It’s a question adults can often ask and answer for themselves and as parents help a teenage child, who may be starting to get romantically involved, also address: "How does a person tell if a romantic relationship is a good relationship?"

Of course there’s love, infatuation, and feelings of attraction, but these are not enough. Judgment must also be consulted, but that requires knowing what kinds of questions to ask – questions about treatment in the relationship. To begin, consider four general kinds of treatment questions to ask to which you must be able to honestly answer "Yes" for the relationship to be good, or at least good enough.


Do I like how I treat myself in the relationship?

For example: Do I act like I consider my needs as important and my opinions as valid as the other person’s?

Do I like how I treat the other person?

For example: Do I respect the other person’s right to see things differently from me?

Do I like how I am treated by the other person?

For example: Do I like how the other person doesn’t criticize me for my opinion when we disagree?

Do I like how the other person treats himself or herself?

For example: Do I like how the other person keeps good spirits up during hard times?

In a "good" or "good enough" romantic relationship, people treat themselves and each other well.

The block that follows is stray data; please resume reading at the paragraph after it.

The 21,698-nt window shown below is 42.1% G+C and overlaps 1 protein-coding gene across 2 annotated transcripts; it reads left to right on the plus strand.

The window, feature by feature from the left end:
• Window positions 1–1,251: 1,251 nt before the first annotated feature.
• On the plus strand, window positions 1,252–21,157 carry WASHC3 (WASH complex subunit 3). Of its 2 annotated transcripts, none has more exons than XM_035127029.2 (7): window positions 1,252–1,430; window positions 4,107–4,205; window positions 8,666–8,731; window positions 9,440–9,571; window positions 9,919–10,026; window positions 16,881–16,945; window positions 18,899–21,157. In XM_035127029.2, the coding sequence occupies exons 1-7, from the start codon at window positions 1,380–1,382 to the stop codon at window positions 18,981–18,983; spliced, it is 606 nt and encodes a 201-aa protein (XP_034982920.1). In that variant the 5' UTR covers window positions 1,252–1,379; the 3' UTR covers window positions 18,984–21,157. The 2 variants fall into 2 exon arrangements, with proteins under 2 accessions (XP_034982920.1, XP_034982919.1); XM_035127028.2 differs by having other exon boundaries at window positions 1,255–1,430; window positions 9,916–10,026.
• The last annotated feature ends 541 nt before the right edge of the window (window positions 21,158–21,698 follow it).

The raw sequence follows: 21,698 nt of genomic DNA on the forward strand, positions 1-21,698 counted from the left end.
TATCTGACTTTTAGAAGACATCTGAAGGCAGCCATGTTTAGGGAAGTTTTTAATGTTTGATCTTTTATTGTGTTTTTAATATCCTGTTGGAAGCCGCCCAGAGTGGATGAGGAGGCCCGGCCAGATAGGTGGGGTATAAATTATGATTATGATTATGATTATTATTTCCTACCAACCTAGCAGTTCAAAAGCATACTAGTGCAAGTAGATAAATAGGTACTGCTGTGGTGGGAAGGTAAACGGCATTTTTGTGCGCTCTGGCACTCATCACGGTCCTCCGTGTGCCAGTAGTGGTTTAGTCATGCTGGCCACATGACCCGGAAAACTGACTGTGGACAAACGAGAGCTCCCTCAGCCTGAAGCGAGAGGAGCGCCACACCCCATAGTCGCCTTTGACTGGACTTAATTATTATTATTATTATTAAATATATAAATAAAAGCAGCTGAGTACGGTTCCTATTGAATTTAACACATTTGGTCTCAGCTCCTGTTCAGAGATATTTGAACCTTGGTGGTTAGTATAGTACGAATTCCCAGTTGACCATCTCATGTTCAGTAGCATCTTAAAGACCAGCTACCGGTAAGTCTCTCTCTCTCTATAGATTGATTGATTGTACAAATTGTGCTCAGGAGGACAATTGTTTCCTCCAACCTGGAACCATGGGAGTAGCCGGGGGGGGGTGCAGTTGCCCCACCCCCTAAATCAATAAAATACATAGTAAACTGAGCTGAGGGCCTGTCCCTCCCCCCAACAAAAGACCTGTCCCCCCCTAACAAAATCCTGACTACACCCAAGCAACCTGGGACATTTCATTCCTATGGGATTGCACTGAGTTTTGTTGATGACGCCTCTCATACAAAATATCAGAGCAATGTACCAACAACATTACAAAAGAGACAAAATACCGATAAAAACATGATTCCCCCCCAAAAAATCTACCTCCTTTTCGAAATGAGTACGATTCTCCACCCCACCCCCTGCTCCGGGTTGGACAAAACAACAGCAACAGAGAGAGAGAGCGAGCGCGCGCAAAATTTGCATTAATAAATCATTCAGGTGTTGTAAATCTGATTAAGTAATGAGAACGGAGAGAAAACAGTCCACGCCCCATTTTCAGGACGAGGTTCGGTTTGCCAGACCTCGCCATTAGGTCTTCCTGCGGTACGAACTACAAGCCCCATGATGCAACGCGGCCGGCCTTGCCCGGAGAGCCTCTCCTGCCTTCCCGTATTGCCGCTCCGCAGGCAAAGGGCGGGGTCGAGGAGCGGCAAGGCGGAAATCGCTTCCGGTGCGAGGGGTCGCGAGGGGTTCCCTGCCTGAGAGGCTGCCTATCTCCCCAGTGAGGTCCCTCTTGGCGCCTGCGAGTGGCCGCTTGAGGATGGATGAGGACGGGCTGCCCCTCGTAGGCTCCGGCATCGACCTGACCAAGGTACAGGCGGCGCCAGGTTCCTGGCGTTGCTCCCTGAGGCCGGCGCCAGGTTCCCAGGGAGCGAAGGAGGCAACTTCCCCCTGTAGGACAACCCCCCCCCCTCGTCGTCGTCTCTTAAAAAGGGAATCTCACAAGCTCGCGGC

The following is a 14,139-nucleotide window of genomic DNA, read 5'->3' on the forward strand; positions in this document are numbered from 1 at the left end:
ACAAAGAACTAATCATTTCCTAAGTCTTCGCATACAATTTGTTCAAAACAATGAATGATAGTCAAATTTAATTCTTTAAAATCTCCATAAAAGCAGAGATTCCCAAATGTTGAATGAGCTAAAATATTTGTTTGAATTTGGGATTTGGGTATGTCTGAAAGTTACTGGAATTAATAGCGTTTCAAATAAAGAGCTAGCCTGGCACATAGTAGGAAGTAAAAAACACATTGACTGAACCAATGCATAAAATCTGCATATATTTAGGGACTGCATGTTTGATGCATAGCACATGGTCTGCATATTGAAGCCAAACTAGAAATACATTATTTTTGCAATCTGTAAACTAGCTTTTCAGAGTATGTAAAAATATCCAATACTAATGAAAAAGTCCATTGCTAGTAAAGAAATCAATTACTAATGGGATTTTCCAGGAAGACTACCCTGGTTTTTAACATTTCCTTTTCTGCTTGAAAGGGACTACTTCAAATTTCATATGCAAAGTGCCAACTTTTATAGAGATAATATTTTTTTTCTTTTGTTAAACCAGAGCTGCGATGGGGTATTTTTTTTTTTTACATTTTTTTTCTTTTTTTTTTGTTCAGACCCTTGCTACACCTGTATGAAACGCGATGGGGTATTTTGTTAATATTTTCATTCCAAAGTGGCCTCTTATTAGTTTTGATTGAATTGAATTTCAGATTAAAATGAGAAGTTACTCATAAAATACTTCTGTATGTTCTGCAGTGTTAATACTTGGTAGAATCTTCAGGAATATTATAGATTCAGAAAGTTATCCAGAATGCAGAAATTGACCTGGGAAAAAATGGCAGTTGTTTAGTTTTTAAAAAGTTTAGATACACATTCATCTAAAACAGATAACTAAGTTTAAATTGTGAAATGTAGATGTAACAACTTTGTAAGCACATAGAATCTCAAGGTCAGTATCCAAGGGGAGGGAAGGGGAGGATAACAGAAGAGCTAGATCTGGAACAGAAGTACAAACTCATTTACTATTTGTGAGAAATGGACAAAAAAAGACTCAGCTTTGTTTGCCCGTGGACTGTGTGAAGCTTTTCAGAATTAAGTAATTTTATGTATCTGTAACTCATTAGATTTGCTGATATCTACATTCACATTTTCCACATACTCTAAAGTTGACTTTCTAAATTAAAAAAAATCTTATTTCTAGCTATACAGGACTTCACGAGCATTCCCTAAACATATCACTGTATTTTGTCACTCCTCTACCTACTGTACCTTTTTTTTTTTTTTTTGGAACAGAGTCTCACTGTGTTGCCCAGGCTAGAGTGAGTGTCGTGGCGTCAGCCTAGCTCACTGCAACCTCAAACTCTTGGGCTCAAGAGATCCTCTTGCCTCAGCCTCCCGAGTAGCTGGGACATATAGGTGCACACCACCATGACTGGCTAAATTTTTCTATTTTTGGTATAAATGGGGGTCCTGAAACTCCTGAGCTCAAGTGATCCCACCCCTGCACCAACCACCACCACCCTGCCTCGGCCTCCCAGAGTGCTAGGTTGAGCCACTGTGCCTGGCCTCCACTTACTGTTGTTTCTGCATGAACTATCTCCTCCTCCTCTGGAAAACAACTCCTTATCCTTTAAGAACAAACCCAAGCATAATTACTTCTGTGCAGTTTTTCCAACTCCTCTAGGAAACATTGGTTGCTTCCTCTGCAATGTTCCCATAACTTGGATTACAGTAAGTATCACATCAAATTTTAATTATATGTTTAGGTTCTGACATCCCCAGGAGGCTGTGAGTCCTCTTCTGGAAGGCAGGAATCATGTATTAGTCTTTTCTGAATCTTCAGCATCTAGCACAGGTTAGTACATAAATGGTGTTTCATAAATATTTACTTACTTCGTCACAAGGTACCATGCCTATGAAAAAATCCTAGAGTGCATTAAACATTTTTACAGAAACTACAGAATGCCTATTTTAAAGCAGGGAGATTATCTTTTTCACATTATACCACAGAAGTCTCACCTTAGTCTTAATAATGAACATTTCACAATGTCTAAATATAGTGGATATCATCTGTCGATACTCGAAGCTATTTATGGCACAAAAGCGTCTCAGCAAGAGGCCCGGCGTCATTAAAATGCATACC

Each person makes a continual effort to show each other the most consideration they can give, never the least.

Each person feels free to speak up about matters of concern and feels listened to when those concerns are expressed.

Neither person pushes or threatens to get their way, and both people feel that limits they set are respected.

Conflict over differences is safely conducted, neither person saying or doing anything hurtful in the frustration over disagreement.

Both parties keep their word and honor agreements, promises, and commitments made.

Both parties can trust the other person to tell the truth, and neither party lies.

Neither party is so possessive that the other is expected to give up spending some time apart -- alone, with friends, or with family.

Both parties manage anger without doing each other verbal or physical harm.

There is equality of sharing in the relationship such that neither party does most of the giving or most of the getting.

Neither party uses criticism, teasing, ridicule, or sarcasm to put the other person down.

The reason love is blind is that it is so often deluded by hope – denying or discounting the bad way things are in the expectation that somehow things will change for the better. So even if some of the 10 signs of good treatment are missing, love and particularly "in-love," can engage in wishful thinking instead of realistic appraisal.

Better to "look at the data." The best predictor of treatment you will receive is the record of treatment you have received. If you have objected to past treatment, if the other person has apologized for past treatment and promised not to do it again but the behavior has continued, then that person has voted with their actions. What you have is what you’ve got and will continue to get.

This is the "bottom line": you must love yourself well enough not to let love for another person cause you to accept mistreatment in a romantic relationship.

© Carl Pickhardt Ph.D. For permission to use, contact the author.